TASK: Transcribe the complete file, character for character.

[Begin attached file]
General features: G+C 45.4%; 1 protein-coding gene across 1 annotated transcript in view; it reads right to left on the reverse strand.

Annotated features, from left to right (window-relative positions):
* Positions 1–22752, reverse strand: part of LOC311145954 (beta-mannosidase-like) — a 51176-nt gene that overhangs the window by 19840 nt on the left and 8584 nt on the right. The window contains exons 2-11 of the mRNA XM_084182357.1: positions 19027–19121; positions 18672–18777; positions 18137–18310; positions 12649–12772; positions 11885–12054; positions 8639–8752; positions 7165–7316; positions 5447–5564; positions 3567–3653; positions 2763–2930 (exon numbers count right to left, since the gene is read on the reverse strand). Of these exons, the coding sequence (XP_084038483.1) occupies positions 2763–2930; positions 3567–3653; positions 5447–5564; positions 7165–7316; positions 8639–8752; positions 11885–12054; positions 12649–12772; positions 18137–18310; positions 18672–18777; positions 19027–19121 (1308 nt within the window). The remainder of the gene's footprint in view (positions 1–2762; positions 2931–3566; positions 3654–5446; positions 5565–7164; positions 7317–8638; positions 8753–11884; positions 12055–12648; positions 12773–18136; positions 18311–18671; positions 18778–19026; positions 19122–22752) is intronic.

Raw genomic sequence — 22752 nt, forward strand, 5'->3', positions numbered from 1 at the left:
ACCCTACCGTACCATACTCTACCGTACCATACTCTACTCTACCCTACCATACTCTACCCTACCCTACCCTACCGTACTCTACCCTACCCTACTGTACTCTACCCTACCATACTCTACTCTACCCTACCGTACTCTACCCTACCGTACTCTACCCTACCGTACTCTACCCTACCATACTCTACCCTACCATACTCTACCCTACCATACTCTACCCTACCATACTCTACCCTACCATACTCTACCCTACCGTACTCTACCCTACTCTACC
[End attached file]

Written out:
General features: G+C 45.4%; 1 protein-coding gene across 1 annotated transcript in view; it reads right to left on the reverse strand.

Annotated features, from left to right (window-relative positions):
* Positions 1–22752, reverse strand: part of LOC311145954 (beta-mannosidase-like) — a 51176-nt gene that overhangs the window by 19840 nt on the left and 8584 nt on the right. The window contains exons 2-11 of the mRNA XM_084182357.1: positions 19027–19121; positions 18672–18777; positions 18137–18310; positions 12649–12772; positions 11885–12054; positions 8639–8752; positions 7165–7316; positions 5447–5564; positions 3567–3653; positions 2763–2930 (exon numbers count right to left, since the gene is read on the reverse strand). Of these exons, the coding sequence (XP_084038483.1) occupies positions 2763–2930; positions 3567–3653; positions 5447–5564; positions 7165–7316; positions 8639–8752; positions 11885–12054; positions 12649–12772; positions 18137–18310; positions 18672–18777; positions 19027–19121 (1308 nt within the window). The remainder of the gene's footprint in view (positions 1–2762; positions 2931–3566; positions 3654–5446; positions 5565–7164; positions 7317–8638; positions 8753–11884; positions 12055–12648; positions 12773–18136; positions 18311–18671; positions 18778–19026; positions 19122–22752) is intronic.

Raw genomic sequence — 22752 nt, forward strand, 5'->3', positions numbered from 1 at the left:
ACCCTACCGTACCATACTCTACCGTACCATACTCTACTCTACCCTACCATACTCTACCCTACCCTACCCTACCGTACTCTACCCTACCCTACTGTACTCTACCCTACCATACTCTACTCTACCCTACCGTACTCTACCCTACCGTACTCTACCCTACCGTACTCTACCCTACCATACTCTACCCTACCATACTCTACCCTACCATACTCTACCCTACCATACTCTACCCTACCATACTCTACCCTACCGTACTCTACCCTACTCTACC